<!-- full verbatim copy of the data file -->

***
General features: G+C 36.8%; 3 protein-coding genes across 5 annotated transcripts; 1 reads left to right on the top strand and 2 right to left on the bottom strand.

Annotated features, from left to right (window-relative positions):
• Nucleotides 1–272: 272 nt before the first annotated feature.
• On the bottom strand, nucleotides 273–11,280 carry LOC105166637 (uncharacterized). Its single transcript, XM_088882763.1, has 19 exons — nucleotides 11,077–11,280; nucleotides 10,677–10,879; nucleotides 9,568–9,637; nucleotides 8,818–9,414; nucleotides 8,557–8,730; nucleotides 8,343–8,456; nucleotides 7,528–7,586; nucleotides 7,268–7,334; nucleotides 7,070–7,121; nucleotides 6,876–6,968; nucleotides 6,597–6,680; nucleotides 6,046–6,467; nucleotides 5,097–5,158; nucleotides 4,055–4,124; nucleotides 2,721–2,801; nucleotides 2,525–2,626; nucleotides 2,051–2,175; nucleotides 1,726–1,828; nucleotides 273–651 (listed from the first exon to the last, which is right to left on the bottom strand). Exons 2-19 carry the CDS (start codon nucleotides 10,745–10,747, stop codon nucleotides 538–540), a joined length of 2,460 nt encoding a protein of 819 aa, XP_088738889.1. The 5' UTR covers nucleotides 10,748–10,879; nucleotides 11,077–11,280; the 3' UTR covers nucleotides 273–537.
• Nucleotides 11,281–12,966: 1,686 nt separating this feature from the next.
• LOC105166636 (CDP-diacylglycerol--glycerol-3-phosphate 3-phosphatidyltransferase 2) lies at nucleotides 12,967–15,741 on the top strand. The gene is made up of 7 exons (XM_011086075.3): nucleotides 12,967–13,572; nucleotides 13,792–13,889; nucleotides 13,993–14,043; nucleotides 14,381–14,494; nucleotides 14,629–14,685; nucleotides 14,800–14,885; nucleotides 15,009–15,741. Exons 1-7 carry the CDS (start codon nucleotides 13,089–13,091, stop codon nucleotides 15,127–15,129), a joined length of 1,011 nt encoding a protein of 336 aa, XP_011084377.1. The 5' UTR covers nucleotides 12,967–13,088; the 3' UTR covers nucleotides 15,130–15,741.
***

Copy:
General features: G+C 36.8%; 3 protein-coding genes across 5 annotated transcripts; 1 reads left to right on the top strand and 2 right to left on the bottom strand.

Annotated features, from left to right (window-relative positions):
• Nucleotides 1–272: 272 nt before the first annotated feature.
• On the bottom strand, nucleotides 273–11,280 carry LOC105166637 (uncharacterized). Its single transcript, XM_088882763.1, has 19 exons — nucleotides 11,077–11,280; nucleotides 10,677–10,879; nucleotides 9,568–9,637; nucleotides 8,818–9,414; nucleotides 8,557–8,730; nucleotides 8,343–8,456; nucleotides 7,528–7,586; nucleotides 7,268–7,334; nucleotides 7,070–7,121; nucleotides 6,876–6,968; nucleotides 6,597–6,680; nucleotides 6,046–6,467; nucleotides 5,097–5,158; nucleotides 4,055–4,124; nucleotides 2,721–2,801; nucleotides 2,525–2,626; nucleotides 2,051–2,175; nucleotides 1,726–1,828; nucleotides 273–651 (listed from the first exon to the last, which is right to left on the bottom strand). Exons 2-19 carry the CDS (start codon nucleotides 10,745–10,747, stop codon nucleotides 538–540), a joined length of 2,460 nt encoding a protein of 819 aa, XP_088738889.1. The 5' UTR covers nucleotides 10,748–10,879; nucleotides 11,077–11,280; the 3' UTR covers nucleotides 273–537.
• Nucleotides 11,281–12,966: 1,686 nt separating this feature from the next.
• LOC105166636 (CDP-diacylglycerol--glycerol-3-phosphate 3-phosphatidyltransferase 2) lies at nucleotides 12,967–15,741 on the top strand. The gene is made up of 7 exons (XM_011086075.3): nucleotides 12,967–13,572; nucleotides 13,792–13,889; nucleotides 13,993–14,043; nucleotides 14,381–14,494; nucleotides 14,629–14,685; nucleotides 14,800–14,885; nucleotides 15,009–15,741. Exons 1-7 carry the CDS (start codon nucleotides 13,089–13,091, stop codon nucleotides 15,127–15,129), a joined length of 1,011 nt encoding a protein of 336 aa, XP_011084377.1. The 5' UTR covers nucleotides 12,967–13,088; the 3' UTR covers nucleotides 15,130–15,741.